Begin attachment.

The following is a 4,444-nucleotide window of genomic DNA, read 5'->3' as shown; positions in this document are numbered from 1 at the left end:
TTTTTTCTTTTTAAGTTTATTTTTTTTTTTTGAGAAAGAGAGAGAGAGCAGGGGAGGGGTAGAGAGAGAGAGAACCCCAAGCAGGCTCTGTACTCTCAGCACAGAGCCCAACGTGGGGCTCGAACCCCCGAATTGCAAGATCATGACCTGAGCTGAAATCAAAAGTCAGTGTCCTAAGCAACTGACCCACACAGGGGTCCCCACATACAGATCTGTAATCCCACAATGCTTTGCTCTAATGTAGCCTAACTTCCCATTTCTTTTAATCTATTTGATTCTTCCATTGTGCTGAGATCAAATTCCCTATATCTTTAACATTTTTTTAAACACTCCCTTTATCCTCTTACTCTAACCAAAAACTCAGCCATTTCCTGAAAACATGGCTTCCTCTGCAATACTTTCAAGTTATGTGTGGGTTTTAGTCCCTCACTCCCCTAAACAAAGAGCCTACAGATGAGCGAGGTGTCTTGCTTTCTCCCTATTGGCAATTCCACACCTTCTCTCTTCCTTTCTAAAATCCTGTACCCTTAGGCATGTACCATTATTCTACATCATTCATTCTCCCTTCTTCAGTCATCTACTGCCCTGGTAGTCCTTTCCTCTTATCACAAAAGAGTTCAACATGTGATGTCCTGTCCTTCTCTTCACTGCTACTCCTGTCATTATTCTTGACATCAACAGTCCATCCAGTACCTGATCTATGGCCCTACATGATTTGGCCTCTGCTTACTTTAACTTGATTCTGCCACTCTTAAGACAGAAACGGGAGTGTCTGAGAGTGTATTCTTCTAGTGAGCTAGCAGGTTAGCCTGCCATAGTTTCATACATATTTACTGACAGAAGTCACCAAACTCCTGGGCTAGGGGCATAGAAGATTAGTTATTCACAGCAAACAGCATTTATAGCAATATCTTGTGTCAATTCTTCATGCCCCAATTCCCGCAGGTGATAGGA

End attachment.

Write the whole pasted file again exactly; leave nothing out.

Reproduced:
The following is a 4,444-nucleotide window of genomic DNA, read 5'->3' as shown; positions in this document are numbered from 1 at the left end:
TTTTTTCTTTTTAAGTTTATTTTTTTTTTTTGAGAAAGAGAGAGAGAGCAGGGGAGGGGTAGAGAGAGAGAGAACCCCAAGCAGGCTCTGTACTCTCAGCACAGAGCCCAACGTGGGGCTCGAACCCCCGAATTGCAAGATCATGACCTGAGCTGAAATCAAAAGTCAGTGTCCTAAGCAACTGACCCACACAGGGGTCCCCACATACAGATCTGTAATCCCACAATGCTTTGCTCTAATGTAGCCTAACTTCCCATTTCTTTTAATCTATTTGATTCTTCCATTGTGCTGAGATCAAATTCCCTATATCTTTAACATTTTTTTAAACACTCCCTTTATCCTCTTACTCTAACCAAAAACTCAGCCATTTCCTGAAAACATGGCTTCCTCTGCAATACTTTCAAGTTATGTGTGGGTTTTAGTCCCTCACTCCCCTAAACAAAGAGCCTACAGATGAGCGAGGTGTCTTGCTTTCTCCCTATTGGCAATTCCACACCTTCTCTCTTCCTTTCTAAAATCCTGTACCCTTAGGCATGTACCATTATTCTACATCATTCATTCTCCCTTCTTCAGTCATCTACTGCCCTGGTAGTCCTTTCCTCTTATCACAAAAGAGTTCAACATGTGATGTCCTGTCCTTCTCTTCACTGCTACTCCTGTCATTATTCTTGACATCAACAGTCCATCCAGTACCTGATCTATGGCCCTACATGATTTGGCCTCTGCTTACTTTAACTTGATTCTGCCACTCTTAAGACAGAAACGGGAGTGTCTGAGAGTGTATTCTTCTAGTGAGCTAGCAGGTTAGCCTGCCATAGTTTCATACATATTTACTGACAGAAGTCACCAAACTCCTGGGCTAGGGGCATAGAAGATTAGTTATTCACAGCAAACAGCATTTATAGCAATATCTTGTGTCAATTCTTCATGCCCCAATTCCCGCAGGTGATAGGA